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Ukraine's ruling party wants to set up a special commission on Constitution amendments

February 06, 2014, 16:12 UTC+3 KIEV

The faction is ready to uphold the proposal that the commission be headed by a member of the opposition

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KIEV, February 06. /ITAR-TASS/. The faction of the ruling Party of Regions in the Verkhovna Rada is ready to vote in favor of setting up a provisional special commission on amendments to the Constitution of Ukraine, faction leader Alexander Yefremov told Itar-Tass on Thursday.

"We are ready to vote, even without the opposition's participation, on a bill that introduces amendments [to the Constitution] concerning a reversion to the parliamentary-and-presidential form of government," Yefremov pointed out.

He said the faction is ready to uphold the proposal that the commission be headed by a member of the opposition. "If the opposition agrees, we are ready to support a member of the opposition for the post of commission head. A deputy head will be appointed from us, and the commission will be formed on the basis of quota representation," the faction leader said.

Yefremov stated that a final decision on a reinstatement of the Constitution in the 2004 wording would be made in September. "We must vote on the matter twice at the current session, and reach out to a final vote in September 2014,” Yefremov emphasized.

On Thursday the MPs did not uphold the first attempt at setting up a special provisional parliamentary commission on preparing a bill on the introduction of amendments to Ukraine's Constitution about a reversion to the parliamentary-and-presidential form of government. "At this moment in the Verkhovna Rada there is no bill concerning reforms of the Constitution," he pointed out.

"Not a single such bill has been registered. Meanwhile, many expect that the Verkhovna Rada will address this matter on Thursday. We may not fail the people's expectations. Therefore I suggest considering the question of setting up a special provisional parliamentary commission that will deal with this matter," the Parliament Speaker said. He proposed moving on to this item on the agenda without a debate. However, only 180 MPs voted for the proposal, whereas the necessary number of votes to carry the proposal is 226.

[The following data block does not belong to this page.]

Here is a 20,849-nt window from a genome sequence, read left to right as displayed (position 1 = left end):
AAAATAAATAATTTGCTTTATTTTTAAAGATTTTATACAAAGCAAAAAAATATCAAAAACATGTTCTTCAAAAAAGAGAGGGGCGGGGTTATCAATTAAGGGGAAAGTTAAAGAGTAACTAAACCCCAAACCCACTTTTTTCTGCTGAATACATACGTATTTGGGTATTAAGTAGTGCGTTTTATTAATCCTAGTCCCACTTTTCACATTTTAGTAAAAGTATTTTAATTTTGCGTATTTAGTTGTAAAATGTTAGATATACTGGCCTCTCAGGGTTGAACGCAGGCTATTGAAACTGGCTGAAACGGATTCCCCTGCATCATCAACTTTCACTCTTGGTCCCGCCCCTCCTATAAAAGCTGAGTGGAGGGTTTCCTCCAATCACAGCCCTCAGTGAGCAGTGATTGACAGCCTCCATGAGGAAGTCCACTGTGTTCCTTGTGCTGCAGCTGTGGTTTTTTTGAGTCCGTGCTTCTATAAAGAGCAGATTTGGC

Constitution reform

In 2004, a political reform was carried out in Ukraine. As a result, Ukraine switched from the presidential-and-parliamentary to a parliamentary-and-presidential government system.

In October 2010, Ukraine reverted to the Constitution adopted in 1996. The Constitutional Court ruled that the political reform had been carried out with numerous violations. Following the abrogation of the constitutional reform of 2004, the president not only regained broader powers but also extended his authority.

Infographics Euromaidan riots in Ukraine

Euromaidan riots in Ukraine

Map of Ukraine showing the escalation of anti-government riots by region. ITAR-TASS Infographics

Viktor Yanukovich gained the right to independently make a decision on a candidacy for the post of Prime Minister, and refer it to the parliament for consideration, and dismiss Prime Minister. Earlier, he was not able to do that, because Head of Government had been elected by Verkhovna Rada members independently. The President obtained the right to appoint and dismiss any minister, as well as Prosecutor-General and chief of the Security Service of Ukraine. Before that, only Defense and Foreign ministers had been appointed on his suggestion. Besides, the President independently appoints heads of the State Property Foundation and the Antimonopoly Committee, and has a right to institute, reorganize or abolish any executive power body.

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